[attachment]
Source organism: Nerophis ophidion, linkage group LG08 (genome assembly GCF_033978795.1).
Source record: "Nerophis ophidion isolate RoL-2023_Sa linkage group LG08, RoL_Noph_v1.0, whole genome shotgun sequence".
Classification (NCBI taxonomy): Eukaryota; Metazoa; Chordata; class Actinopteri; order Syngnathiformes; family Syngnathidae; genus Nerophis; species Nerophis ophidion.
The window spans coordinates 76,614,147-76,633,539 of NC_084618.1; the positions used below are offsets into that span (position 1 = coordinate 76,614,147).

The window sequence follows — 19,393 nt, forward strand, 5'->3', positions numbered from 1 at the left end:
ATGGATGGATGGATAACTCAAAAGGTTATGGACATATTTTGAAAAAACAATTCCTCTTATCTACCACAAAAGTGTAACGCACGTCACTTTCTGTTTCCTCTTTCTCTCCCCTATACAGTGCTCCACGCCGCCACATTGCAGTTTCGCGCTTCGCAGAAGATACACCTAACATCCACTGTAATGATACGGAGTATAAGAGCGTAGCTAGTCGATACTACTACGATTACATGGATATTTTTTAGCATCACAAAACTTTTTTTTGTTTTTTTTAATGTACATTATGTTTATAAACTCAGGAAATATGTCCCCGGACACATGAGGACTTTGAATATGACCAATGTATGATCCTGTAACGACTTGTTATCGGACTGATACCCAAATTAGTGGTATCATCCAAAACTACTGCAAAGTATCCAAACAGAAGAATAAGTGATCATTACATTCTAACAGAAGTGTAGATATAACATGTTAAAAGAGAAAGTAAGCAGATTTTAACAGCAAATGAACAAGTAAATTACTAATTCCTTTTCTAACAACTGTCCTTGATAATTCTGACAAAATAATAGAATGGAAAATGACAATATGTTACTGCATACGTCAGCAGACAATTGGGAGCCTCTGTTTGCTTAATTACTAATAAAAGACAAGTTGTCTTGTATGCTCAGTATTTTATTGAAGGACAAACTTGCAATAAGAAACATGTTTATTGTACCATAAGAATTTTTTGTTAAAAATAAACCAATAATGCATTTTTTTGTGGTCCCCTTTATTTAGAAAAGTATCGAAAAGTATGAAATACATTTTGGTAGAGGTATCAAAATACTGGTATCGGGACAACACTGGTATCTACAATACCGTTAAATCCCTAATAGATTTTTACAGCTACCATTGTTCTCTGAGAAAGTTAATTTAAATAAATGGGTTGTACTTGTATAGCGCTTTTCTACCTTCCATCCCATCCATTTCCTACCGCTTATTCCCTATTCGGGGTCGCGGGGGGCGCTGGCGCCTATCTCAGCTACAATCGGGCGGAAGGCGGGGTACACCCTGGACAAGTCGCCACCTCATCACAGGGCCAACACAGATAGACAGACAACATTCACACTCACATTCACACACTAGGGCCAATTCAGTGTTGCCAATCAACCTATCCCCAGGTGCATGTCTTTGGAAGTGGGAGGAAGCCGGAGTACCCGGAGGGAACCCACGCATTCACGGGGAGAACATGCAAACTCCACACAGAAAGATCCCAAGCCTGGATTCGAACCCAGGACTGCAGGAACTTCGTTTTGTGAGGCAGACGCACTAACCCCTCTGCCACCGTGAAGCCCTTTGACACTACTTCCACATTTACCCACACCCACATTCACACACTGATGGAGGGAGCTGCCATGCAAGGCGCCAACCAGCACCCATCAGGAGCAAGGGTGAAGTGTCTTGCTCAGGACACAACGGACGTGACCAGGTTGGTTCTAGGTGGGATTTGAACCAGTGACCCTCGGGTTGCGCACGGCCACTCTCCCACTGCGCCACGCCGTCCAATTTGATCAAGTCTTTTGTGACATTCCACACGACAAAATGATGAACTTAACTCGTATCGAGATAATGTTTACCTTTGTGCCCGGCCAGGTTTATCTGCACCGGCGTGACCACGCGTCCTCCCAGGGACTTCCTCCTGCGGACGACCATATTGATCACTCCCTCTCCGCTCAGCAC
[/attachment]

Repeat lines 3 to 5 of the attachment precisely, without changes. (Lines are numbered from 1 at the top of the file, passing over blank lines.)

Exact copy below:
Classification (NCBI taxonomy): Eukaryota; Metazoa; Chordata; class Actinopteri; order Syngnathiformes; family Syngnathidae; genus Nerophis; species Nerophis ophidion.
The window spans coordinates 76,614,147-76,633,539 of NC_084618.1; the positions used below are offsets into that span (position 1 = coordinate 76,614,147).

The window sequence follows — 19,393 nt, forward strand, 5'->3', positions numbered from 1 at the left end: